BioShock: Infinite would have been officially banned if not for the bomb that fell a few months later, courtesy of a specific pair of twins. BioShock: Theoretical and practical analysis of quantum Physics, by R. Lutece. When that book was published – how did that critic manage to publish it so quickly anyway? – it was proven that Robert Lutece was a real person and not a character of fiction. And more importantly, that science textbook described the causes behind all of the “supernatural phenomena” which occurred in Infinite, Lady Comstock ghost included.
It felt as if the world had momentarily paused. For a while there were no reviews, no angered critics, no people’s gossip, no nothing. It was as if the world was left speechless. Here they had in their hands one of the most controversial novels of all time, and now there was an insane science textbook which not only supported the book, but it basically presented its events – and hence flying cities, alternative realities and time travelling – as real. They could not handle it, so they let them be. Both books had moderately low sales after that, and eventually all sales of BioShock: Infinite died down, save for a few rare occasions. Luteces’ book fared a bit better though. Not that Booker minded. He had managed to repay his depts.
Two World Wars, many not-so-new to Booker songs, and various inventions later, when the book critic was now an old man, he called Booker back to his office. Technically, it was now his son’s office since he himself had retired, but that did not make him any less renowned. “Alright Mr. DeWitt, ignoring the fact that you still look as if you’re in your twenties, is this some sort of a cosmic joke?”. And in front of Booker’s confused look, he presented a book. BioShock: Men, Slaves and Parasites, by Andrew Ryan.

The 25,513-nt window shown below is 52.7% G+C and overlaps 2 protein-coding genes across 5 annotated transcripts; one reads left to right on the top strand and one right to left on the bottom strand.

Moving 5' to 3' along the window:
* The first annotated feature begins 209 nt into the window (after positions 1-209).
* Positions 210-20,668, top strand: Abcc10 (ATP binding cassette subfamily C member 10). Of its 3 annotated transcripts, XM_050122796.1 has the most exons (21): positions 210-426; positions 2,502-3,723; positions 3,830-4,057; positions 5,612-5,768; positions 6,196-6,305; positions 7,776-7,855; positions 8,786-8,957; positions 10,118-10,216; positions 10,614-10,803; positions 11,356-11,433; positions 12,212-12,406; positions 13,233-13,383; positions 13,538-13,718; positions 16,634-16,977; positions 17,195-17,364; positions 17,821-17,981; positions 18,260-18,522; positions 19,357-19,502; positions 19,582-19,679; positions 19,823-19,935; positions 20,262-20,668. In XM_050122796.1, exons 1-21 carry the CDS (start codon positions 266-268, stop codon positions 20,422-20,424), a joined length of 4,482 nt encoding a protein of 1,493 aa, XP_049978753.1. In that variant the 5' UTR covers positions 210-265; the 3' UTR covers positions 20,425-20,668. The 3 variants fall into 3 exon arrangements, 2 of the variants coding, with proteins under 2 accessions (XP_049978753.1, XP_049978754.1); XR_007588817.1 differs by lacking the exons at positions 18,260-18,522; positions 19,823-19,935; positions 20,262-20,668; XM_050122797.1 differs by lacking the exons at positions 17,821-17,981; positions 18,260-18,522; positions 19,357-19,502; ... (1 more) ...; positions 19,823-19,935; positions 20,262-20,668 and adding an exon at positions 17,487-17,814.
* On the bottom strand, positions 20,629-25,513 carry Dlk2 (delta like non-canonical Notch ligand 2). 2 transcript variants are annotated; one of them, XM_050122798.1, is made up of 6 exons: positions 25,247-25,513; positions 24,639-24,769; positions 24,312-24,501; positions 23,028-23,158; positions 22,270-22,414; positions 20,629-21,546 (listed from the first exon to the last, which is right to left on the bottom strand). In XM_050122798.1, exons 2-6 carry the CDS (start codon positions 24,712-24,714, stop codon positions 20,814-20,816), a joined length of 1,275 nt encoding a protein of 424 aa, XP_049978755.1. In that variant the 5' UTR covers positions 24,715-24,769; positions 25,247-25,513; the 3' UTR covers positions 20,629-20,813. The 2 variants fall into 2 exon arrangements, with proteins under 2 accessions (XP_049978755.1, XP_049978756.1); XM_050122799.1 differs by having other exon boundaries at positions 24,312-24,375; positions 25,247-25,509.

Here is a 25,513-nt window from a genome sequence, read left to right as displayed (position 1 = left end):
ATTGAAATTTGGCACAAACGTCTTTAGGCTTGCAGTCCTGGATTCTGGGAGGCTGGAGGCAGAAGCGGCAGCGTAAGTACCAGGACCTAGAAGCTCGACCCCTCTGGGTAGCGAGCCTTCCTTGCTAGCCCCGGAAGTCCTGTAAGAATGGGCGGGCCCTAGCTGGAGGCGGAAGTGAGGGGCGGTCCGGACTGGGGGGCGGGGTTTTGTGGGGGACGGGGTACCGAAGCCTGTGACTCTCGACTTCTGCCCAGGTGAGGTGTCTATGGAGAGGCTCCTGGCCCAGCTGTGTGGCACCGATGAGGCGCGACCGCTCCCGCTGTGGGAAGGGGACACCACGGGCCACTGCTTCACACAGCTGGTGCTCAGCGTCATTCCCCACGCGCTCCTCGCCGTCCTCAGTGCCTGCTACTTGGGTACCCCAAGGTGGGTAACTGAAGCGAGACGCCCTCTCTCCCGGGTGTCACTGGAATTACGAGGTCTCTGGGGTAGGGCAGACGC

It took a moment for Booker to remember why did that name sound so familiar, but once he did, he smirked. “Only if you think it’s funny.”.
The critic was not impressed. “That man is the most extreme capitalist of all time, he states his outrageous theories in such absolute terms, and you add his book in the BioShock series!? I know people don’t remember your book now, but this is a bit extreme for a comeback.”.
“Why, Infinite was not extreme at all.”, replied Booker sarcastically. “New book must be coming up though…”.
Of course there would not be a clear answer from Booker. “And when will this book be written?”.
Booker seemed to think about it for a moment, and the book critic could hear him mumble some numbers under his breath. Years? “Shortly after 1960.”, he answered.
The critic laughed hollowly. “At least there won’t be that much of a problem with censorship then.”. His expression turned dead serious as he stared at the younger? man in the eyes. “Do you really think I’ll make it to that year, Mr. DeWitt?”.
Booker ducked his head as a sudden sense of shame overwhelmed him. He had forgotten… how it was like to age. “No, I don’t think so.”.
The critic stared at him for a long time. He then leaned back to his chair, raising an eyebrow. “I was not aware it takes that long to write a book.”, he noted, in an effort to change the subject. “Even for you, isn’t that a bit too long?”, he asked, certain that years did not matter to Booker.
“I won’t be the one writing it.”.
The critic sighted. “Too bad. I’d love to read it.”.
Booker smiled. “No worries there.”.
A few days later, a package arrived at the critic’s house. The note on in was, unsurprisingly, in Booker’s ever rough writing character. “Here’s the book. Have fun reading.”.
The book critic read the name of the author. “Jack Ryan, huh? Let’s see what you’ve been through…”.